Health Insurance and Breast-Conserving Surgery With Radiation Treatment
Published Online: June 25, 2014
Askal Ayalew Ali, MA; Hong Xiao, PhD; and Gebre-Egziabher Kiros, PhD
Breast cancer occurs in both genders; however, it is the second leading cause of cancer death in women, behind only lung cancer.1 Florida ranks third in the United States for new breast cancer cases and for breast cancer deaths.1 There are variations in the incidence and mortality in breast cancer by race and ethnicity, and certain racial and ethnic groups are more vulnerable to breast cancer than others.2 For example, white women are more likely to be diagnosed with breast cancer, while black women are more likely to die from it.3 Differences in survival rates have been attributed to a variety of causes: late-stage diagnosis, type of treatment, characteristics of the tumor, and type of health insurance.3-7 Specifically, it has been reported that Medicaid-insured patients with breast cancer have the lowest 8-year survival rates.8
Since 1990, the death rates for breast cancer have been steadily declining due to earlier detection and improved treatment.1 Receiving timely treatment for newly diagnosed breast cancer is an important predictor of patient survival for localized breast cancer.9 Women treated for localized breast cancer are more likely to survive than women treated for late-stage cancer.10 Surgery (breast-conserving surgery [BCS], partial mastectomy, or full mastectomy), chemotherapy, radiation therapy (RT), and hormone therapy are some of the treatment options available for patients with breast cancer. Breast conservation therapy with radiation and mastectomy are equally effective for early-stage breast cancer and have similar survival rates.11-15 The National Institutes of Health Consensus Development Conference on Treatment of Early- Stage Breast Cancer16 recommends BCS with RT as the appropriate therapy for stage 1 and stage 2 breast cancer. BCS with RT is preferable to total mastectomy because it preserves the breast without shortening survival. The advantages of improved self-image and emotional well-being may make BCS the preferred treatment choice for women with stage 1 or stage 2 breast cancer.13
Decisions related to treatment options for early-stage breast cancer can be influenced by several intertwined factors that operate at various levels. Even though BCS/RT and mastectomy are equally recommended treatments, the mastectomy rate in the late 2000s has increased to a rate similar to that of the 1990s, after showing a substantial decline in the early/mid 2000s.17 In fact, excessive use of mastectomy has been well documented.18 The preference for mastectomy has been attributed particularly to misconceptions about BCS and physicians’ use of inappropriate selection criteria.19 Other studies have shown that choosing BCS is influenced by type of health insurance,8 marital status,20 and level of high school education attained.21,22 A recent study has documented that while BCS has become an increasingly popular choice, the use of RT after BCS has been decreasing.23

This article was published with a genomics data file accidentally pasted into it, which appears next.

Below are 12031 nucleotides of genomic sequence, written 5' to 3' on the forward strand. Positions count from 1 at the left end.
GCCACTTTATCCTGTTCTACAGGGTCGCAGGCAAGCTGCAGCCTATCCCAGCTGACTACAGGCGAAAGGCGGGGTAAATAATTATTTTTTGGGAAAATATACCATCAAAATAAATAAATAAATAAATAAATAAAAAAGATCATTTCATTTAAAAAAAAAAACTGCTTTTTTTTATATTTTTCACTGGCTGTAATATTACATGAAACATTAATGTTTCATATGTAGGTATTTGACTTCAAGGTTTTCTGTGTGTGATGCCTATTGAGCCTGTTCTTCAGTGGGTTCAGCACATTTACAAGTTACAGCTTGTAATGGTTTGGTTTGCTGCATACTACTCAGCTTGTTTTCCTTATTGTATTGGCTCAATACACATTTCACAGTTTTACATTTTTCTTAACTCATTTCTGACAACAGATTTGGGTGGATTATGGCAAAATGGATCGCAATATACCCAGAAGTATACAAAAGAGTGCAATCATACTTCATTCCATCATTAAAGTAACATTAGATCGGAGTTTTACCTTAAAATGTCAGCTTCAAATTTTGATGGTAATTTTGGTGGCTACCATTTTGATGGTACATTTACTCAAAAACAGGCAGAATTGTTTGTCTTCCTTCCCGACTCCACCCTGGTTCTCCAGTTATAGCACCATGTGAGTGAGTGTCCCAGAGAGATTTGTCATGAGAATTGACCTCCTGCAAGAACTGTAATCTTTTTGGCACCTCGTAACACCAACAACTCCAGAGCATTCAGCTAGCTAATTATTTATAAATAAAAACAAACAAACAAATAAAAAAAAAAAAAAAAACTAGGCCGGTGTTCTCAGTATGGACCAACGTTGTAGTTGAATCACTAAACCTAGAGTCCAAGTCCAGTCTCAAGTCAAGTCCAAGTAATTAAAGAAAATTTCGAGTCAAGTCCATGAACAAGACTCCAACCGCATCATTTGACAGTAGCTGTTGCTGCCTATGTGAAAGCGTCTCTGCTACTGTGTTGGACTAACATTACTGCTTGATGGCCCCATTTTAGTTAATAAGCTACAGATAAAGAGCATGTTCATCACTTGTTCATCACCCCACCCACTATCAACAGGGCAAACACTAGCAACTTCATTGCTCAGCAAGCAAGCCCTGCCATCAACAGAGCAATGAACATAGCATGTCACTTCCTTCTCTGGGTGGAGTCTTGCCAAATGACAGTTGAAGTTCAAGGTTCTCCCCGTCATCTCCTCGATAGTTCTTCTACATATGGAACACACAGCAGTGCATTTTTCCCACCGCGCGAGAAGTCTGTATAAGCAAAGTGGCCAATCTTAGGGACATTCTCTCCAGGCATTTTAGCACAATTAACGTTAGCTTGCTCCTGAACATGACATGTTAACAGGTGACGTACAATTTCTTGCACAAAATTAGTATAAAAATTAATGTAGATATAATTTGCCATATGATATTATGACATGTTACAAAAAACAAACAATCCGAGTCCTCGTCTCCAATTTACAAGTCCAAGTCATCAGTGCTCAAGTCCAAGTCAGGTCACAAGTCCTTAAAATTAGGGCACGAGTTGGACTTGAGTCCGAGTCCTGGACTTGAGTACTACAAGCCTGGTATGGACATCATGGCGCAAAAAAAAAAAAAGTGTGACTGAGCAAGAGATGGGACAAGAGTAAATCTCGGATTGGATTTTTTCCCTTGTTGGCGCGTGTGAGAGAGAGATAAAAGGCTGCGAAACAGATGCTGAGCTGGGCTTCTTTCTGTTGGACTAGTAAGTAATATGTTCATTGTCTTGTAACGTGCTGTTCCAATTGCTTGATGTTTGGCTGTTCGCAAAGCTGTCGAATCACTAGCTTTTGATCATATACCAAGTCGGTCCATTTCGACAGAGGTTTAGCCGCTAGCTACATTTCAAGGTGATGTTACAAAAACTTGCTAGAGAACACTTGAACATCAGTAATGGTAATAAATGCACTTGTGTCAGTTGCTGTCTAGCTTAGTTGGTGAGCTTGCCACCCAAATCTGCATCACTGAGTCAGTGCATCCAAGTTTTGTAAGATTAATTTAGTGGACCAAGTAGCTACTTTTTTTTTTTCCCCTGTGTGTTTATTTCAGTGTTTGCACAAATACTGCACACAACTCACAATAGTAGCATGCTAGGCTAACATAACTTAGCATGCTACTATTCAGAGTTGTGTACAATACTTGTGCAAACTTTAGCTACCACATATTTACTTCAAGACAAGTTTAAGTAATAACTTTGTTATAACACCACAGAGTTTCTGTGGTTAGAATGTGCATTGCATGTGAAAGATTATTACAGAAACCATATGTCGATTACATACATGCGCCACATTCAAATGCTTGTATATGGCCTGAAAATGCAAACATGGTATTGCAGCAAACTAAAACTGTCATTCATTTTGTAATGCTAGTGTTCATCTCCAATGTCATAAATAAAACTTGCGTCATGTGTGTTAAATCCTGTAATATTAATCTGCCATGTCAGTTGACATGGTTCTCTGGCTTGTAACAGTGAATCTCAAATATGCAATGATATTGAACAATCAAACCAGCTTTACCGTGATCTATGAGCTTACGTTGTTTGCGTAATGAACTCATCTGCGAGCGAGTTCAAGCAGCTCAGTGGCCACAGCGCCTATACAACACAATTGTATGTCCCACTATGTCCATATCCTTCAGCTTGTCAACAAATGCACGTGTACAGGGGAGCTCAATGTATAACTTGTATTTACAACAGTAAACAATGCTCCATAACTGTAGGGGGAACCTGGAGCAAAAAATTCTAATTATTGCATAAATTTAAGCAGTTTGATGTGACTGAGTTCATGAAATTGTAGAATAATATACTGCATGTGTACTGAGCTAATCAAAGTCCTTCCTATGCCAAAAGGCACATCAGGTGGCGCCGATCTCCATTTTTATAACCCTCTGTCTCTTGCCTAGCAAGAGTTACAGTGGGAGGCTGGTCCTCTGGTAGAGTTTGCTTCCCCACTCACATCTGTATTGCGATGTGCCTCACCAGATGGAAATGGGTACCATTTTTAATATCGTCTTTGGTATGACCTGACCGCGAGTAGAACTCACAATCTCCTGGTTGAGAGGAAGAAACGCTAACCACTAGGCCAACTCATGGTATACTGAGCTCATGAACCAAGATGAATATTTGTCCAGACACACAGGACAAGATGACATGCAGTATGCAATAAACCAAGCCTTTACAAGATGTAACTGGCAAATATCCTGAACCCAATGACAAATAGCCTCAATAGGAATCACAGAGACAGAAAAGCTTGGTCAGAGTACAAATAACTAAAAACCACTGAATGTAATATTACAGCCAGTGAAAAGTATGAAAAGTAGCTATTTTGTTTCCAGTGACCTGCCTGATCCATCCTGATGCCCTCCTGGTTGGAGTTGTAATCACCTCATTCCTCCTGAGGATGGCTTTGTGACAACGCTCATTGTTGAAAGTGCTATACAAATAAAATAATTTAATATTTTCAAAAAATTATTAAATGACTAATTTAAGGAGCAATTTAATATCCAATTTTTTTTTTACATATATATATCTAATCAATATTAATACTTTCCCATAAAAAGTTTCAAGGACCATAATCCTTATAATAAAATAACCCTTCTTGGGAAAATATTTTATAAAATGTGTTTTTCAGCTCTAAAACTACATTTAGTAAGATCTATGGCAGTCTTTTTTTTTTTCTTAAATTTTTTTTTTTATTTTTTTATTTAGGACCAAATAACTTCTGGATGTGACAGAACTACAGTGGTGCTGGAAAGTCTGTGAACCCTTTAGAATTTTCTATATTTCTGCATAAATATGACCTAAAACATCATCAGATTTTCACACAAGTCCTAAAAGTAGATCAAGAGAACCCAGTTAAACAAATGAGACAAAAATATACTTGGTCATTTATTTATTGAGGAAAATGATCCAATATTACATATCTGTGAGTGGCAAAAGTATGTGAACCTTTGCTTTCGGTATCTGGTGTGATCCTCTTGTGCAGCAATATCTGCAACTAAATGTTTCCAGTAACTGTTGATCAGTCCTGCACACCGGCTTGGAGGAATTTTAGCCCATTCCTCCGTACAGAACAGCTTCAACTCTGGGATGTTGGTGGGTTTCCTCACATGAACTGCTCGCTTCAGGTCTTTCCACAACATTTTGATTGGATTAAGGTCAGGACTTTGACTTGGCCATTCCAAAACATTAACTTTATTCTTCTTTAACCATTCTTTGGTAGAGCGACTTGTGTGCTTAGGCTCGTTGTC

The literature on the effect of the type of health insurance a woman has on the use of RT after BCS presents an unclear picture. A study that used data from the Metropolitan Detroit Cancer Surveillance System (n = 5719) found that women insured with Medicaid were less likely to use BCS with RT than women who were not insured with Medicaid.8 Another study that used data obtained from 4 hospitals in the metropolitan New York area (n = 731) documented that Medicaid-insured and uninsured women were also less likely to use RT after BCS relative to privately insured or Medicare-insured women.24 Both studies used data collected between 1994 and 1997. Using data collected between 1997 and 2000 (n = 23,817) from the Florida Cancer Data System (FCDS), Voti and colleagues reported that while Medicareinsured women were more likely to use standard treatment (mastectomy or BCS with RT) for local breast cancer than privately insured women, the uninsured as well as Medicaid- insured were less likely to use standard treatment for local breast cancer than privately insured women.20
The aim of this study was to examine the impact of health insurance type on treatment of early-stage breast cancer using the recommended BCS with RT, and identify factors that contribute to women’s decision to choose such treatment. An additional aim of the study was to investigate racial/ethnic differences in the use of recommended treatment.